Gates signs soccer ball in Nigeria
Bill Gates, cochair of the Bill & Melinda Gates Foundation, added his support to the Kick Polio Out of Africa campaign this week, signing a soccer ball that is making its way through the continent before the 2010 World Cup.
Since February, the ball has been traveling through a number of polio-affected countries in Africa, raising awareness of the eradication effort. In many nations, its arrival has coincided with immunization activities, and Rotarians have celebrated by holding public rallies and inviting government officials. Follow the ball’s progress on our interactive map.
As he signed the ball in Abuja, Gates commended Nigeria for making significant gains in the fight against polio and called upon the country’s leaders to finish the job. Gates was in Nigeria to learn more about the dramatic decline in polio cases since his last visit in February 2009. This year, only three cases have been reported in the country through 8 June, compared with 298 during the same period in 2009.
“Nigeria’s recent progress against polio is an achievement that all Nigerians should be proud of,” Gates said. “Thanks to political and traditional leaders, dedicated health workers, and loving parents who want to protect their children, Nigeria is on a path toward eliminating polio.”
The soccer ball is entering the final leg of its four-month journey. A grand campaign finale will be held at the Bibliotheca Alexandrina in Alexandria, Egypt, on 12 June. Africa Cup of Nations champions will kick the ball, symbolically kicking polio out of the continent. Egyptian First Lady Suzanne Mubarak will preside over the event, which will also be attended by film star Hani Salama, children who have survived polio, government officials, and other dignitaries.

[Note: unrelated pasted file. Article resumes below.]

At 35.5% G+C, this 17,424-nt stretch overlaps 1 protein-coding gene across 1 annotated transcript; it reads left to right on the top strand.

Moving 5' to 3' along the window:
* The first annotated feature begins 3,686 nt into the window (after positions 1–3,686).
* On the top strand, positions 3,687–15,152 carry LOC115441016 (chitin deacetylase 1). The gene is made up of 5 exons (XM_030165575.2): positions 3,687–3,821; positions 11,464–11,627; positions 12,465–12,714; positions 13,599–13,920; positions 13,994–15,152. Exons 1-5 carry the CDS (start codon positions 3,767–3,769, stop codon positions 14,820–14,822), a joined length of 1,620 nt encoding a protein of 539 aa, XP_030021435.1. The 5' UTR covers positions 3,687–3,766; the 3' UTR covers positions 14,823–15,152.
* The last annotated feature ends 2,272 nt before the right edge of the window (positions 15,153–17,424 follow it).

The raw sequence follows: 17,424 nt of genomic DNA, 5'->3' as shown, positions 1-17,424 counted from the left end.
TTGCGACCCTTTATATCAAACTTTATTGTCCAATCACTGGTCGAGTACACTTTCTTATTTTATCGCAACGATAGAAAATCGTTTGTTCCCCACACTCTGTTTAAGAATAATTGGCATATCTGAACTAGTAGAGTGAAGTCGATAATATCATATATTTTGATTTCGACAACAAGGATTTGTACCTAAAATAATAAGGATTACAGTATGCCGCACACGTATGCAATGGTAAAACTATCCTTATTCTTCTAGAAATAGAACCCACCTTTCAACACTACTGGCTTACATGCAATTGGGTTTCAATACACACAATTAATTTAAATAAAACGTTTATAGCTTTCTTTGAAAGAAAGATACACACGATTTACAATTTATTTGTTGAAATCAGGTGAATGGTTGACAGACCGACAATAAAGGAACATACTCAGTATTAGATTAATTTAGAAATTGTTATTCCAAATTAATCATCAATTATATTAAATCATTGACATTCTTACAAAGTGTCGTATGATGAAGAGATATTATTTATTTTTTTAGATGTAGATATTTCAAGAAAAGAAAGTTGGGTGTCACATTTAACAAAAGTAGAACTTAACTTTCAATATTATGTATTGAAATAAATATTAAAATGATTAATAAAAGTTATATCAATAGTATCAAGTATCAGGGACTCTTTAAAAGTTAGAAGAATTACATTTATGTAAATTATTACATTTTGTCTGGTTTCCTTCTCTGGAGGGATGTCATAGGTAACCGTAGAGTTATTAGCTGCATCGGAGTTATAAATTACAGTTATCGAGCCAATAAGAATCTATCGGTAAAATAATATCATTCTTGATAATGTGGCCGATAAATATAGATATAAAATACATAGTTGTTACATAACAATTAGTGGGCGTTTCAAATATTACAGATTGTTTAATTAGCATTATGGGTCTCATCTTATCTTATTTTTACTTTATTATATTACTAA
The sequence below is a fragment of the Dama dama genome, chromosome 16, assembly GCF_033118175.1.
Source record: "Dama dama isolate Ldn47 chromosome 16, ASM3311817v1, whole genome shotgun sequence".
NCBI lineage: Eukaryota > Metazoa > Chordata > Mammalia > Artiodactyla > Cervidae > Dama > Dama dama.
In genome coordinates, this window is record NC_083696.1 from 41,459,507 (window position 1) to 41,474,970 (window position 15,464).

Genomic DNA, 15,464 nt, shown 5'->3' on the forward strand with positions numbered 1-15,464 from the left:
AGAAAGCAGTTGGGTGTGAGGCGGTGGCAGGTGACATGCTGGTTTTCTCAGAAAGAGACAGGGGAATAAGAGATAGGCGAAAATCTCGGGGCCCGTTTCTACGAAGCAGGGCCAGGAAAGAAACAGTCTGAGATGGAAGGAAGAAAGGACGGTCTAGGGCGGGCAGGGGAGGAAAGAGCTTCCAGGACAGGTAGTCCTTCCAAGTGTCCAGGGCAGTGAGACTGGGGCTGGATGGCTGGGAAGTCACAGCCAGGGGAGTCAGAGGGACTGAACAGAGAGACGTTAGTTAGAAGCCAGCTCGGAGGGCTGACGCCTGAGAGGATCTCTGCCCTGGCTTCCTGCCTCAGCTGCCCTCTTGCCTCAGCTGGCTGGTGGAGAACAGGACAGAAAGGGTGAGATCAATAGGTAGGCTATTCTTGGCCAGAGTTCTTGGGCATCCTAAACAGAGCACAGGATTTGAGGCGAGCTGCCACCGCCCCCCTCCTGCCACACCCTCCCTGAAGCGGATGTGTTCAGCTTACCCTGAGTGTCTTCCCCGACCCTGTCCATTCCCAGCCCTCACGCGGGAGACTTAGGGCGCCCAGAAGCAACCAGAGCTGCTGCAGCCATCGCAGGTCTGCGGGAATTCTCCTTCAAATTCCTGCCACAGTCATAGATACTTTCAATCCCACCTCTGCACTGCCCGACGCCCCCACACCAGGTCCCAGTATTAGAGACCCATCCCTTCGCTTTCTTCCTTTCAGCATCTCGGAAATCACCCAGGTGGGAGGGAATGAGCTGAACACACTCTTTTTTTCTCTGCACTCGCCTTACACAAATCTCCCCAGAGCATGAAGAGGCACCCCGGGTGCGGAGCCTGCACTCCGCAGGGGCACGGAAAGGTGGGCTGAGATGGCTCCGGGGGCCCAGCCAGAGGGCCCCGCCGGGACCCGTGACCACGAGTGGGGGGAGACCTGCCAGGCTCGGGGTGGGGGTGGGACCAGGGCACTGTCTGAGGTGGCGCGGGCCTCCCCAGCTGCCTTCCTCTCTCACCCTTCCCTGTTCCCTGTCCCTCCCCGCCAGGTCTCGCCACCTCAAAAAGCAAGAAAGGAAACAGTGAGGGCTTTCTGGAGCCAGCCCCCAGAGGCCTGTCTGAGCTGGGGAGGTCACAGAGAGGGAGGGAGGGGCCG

From there, the ball will travel to the 2010 RI Convention in Montréal, Québec, Canada, 20-23 June. Its journey is being underwritten by DHL Express.
In addition, thousands have added their signatures to a virtual ball online. Sign the ball.
Since Rotary and its partners in the Global Polio Eradication Initiative began their fight against polio in 1988, the incidence of the disease has been reduced by 99 percent. In Africa, only Nigeria remains polio-endemic, but the disease still affects children in many other high-risk countries, emphasizing the importance of protecting all African children against polio. The virus is also endemic in three other countries: Afghanistan, India, and Pakistan.
The Gates Foundation has awarded Rotary US$355 million in challenge grants in support of its efforts to eradicate polio. In response, Rotary has committed to raising $200 million by 30 June 2012. As of this month, Rotarians have raised $128.7 million.
“As the volunteer arm and private-sector partner in the Global Polio Eradication Initiative, Rotary has contributed $388 million for polio eradication efforts in Africa,” said June Webber, Kick Polio Out of Africa project coordinator. She added that Rotarians and their global partners are determined to provide a lasting legacy as they "celebrate the first World Cup on African soil.”
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